G, Q, U. W. X. Y, and Z. There can't
be many countries beginning with
any of those letters.
Jud e Samle
Gves SlayerI
Lif e Sentence
Continued from Page 1)
tween the veteran and Britton from
the time Deatherage had called the
M~ayer a "dirty damn nigger."
Britton, who had no funds; was
represented by Attorney John .
Mellott of this city.
Prior to Britton's confession, three
others were implicated in the slay-
ng. They were Helen Harvey, 36,
in acuaintance of the dead man;
O. D. Hall, and Frank Powell, col-
ored, all of Ypsilanti.
Chief of Police Ralph Southard of
Ypsilanti believed at first that Dea-
therage had been tortured and then
thrown from an automobile onto the
lot where he was found.
An autopsy was performed at the
University morgue, and it was here
that the body was identified.
Deatherage's army dischargegave
his first name as Cap. He was a pi-
vate in Company F of the 125th in-
fantry, was inducted on May 24, 1918
and given an honorable discharge in
May. 1919. He was in the Meuse-
A.rgonne battle in France.
a fight Nov. 8. West is in University
Hospital, paralyzed below the waist
,om bullets which injured his spinal
cord.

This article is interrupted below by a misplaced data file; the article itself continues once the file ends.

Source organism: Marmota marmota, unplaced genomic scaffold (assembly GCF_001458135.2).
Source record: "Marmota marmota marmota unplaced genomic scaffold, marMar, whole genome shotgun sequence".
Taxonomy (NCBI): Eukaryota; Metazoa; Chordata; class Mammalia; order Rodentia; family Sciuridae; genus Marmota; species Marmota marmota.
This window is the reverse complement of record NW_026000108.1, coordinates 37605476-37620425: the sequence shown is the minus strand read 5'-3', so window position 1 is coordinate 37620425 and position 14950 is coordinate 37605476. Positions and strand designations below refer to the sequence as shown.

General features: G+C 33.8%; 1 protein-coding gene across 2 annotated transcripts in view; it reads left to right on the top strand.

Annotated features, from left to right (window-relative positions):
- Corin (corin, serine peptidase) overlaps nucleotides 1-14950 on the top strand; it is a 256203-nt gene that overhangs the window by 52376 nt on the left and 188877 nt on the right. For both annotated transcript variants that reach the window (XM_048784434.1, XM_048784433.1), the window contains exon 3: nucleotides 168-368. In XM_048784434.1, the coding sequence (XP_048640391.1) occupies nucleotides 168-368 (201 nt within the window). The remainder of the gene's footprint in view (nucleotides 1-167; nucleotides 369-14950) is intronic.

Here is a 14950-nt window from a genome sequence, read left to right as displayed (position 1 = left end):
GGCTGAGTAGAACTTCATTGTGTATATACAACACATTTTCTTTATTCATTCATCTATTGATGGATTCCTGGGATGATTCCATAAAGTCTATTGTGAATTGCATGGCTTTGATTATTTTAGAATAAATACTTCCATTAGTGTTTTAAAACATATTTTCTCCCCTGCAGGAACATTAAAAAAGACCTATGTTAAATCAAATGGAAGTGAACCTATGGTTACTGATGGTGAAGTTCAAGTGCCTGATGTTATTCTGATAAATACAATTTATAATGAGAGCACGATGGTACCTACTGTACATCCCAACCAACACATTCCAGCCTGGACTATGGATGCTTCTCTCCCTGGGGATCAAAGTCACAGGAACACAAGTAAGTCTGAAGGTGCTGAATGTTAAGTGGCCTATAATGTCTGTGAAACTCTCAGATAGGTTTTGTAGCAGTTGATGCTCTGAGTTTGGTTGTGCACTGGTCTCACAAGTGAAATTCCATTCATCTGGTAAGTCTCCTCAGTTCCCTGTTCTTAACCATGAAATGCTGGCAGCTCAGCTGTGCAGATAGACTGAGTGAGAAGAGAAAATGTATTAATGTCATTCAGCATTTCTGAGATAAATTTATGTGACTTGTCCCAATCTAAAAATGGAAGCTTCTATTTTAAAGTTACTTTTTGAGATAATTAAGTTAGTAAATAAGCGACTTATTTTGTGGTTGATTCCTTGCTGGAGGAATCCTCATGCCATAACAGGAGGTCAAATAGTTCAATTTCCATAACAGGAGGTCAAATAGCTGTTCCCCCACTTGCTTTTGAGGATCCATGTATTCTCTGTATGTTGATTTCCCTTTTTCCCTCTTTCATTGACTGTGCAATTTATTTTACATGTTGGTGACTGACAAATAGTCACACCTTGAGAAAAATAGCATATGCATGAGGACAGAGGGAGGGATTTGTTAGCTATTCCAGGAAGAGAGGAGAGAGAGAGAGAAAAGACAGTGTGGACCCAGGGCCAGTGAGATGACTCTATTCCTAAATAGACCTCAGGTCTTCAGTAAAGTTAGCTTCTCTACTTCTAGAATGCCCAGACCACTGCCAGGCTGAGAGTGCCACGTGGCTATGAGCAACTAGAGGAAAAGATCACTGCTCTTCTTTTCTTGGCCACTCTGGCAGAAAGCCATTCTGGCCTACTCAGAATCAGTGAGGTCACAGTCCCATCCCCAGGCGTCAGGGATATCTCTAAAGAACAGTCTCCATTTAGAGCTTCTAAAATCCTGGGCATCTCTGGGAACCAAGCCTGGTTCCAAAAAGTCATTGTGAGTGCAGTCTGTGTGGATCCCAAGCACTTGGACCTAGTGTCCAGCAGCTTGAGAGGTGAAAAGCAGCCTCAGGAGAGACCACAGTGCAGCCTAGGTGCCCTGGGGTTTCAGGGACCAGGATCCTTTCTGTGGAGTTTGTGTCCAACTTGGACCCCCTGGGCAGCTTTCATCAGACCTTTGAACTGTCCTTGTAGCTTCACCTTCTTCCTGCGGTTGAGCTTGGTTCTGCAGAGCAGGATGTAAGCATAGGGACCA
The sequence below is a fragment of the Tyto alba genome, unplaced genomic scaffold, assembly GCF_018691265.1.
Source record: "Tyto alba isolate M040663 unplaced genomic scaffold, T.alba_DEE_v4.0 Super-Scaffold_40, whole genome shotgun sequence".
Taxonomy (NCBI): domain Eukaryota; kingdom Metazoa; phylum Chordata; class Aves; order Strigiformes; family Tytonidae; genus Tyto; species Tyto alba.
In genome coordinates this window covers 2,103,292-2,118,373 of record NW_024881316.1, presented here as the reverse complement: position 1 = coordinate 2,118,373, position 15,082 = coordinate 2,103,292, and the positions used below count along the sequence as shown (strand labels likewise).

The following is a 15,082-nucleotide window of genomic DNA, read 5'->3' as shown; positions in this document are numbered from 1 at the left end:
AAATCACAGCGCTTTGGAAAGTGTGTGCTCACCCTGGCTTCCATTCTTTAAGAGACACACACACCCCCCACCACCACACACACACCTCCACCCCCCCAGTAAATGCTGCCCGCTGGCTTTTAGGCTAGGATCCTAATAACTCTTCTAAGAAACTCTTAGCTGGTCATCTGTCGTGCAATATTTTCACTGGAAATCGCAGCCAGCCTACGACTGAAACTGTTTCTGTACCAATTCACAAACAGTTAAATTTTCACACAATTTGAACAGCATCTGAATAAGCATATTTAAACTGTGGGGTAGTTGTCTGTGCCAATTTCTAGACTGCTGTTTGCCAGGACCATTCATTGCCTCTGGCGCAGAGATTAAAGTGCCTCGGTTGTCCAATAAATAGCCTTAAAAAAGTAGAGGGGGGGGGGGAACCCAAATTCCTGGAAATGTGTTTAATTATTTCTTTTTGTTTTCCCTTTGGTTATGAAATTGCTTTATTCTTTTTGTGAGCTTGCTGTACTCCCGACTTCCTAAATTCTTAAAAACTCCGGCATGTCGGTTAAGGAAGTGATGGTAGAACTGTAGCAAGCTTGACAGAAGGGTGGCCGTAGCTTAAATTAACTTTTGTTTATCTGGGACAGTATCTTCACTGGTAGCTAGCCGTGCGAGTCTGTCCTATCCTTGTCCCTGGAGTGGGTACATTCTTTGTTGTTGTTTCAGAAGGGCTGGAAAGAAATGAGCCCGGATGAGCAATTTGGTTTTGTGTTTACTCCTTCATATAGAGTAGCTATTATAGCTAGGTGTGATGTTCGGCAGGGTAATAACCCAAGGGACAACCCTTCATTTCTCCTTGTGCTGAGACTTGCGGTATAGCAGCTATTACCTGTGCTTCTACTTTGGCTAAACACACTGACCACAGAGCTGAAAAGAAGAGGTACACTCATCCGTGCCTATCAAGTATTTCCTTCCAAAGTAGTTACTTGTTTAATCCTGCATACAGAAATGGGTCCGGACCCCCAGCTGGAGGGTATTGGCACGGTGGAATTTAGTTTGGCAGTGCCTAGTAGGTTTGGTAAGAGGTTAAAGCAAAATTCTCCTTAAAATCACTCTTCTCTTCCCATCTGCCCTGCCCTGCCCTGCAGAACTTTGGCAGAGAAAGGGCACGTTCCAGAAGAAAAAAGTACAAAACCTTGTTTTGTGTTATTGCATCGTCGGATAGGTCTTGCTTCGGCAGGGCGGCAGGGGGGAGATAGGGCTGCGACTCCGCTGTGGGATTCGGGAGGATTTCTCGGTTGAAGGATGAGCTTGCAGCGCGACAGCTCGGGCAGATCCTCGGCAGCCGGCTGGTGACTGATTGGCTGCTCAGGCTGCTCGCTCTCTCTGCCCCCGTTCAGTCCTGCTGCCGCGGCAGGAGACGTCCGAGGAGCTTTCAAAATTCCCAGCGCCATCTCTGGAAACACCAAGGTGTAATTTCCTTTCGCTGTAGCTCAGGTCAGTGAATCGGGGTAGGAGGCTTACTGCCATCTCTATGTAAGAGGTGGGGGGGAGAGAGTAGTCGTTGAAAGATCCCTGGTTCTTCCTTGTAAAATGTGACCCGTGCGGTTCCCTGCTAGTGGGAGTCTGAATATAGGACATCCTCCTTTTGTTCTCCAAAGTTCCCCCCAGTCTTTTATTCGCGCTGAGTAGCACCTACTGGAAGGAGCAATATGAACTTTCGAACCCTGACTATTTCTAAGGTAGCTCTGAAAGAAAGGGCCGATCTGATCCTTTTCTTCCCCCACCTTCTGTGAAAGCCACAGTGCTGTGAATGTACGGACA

CLAS SIFTED
ADVERTISING
Place advertisements with Classified
Advertising Department. Phone 2-1214.
The cIassilied columns close at three
o'clock previous to day of insertion.
Box nunibefs may be secured at no
extra charge.
Cash in advance-lie per reading line
(on basis of five average words to
line. for one or two insertions.
Minimum 3 lines per insertion.
1Oc per reading line for three or more
insertions.
Telephone rate-15c per reading line
for one or two insertions.
14c preper reading line for three or
more insertions.
10% discount if paid within ten days
fromn the. date of last insertion.
Minimum three lines pertinsertion.
By contract per line-2 lines daily, one
month ..c..................... e
4 lines E Q0, D., 2 mnonths.......... Bc
2 lines daily, college year.. ........7c
4 lines E. 0. D., college year......7c
100 lines used as desired............ 9c
300 lines used as desired-........
1,000 lines used as desired.......7c
2.000 lines used as desired........ 6c
The above rates are per readi ng le,
based on eight reading lines per inch.
Ionic type, upper and lower case. Add
6c per line to above rates for all capi-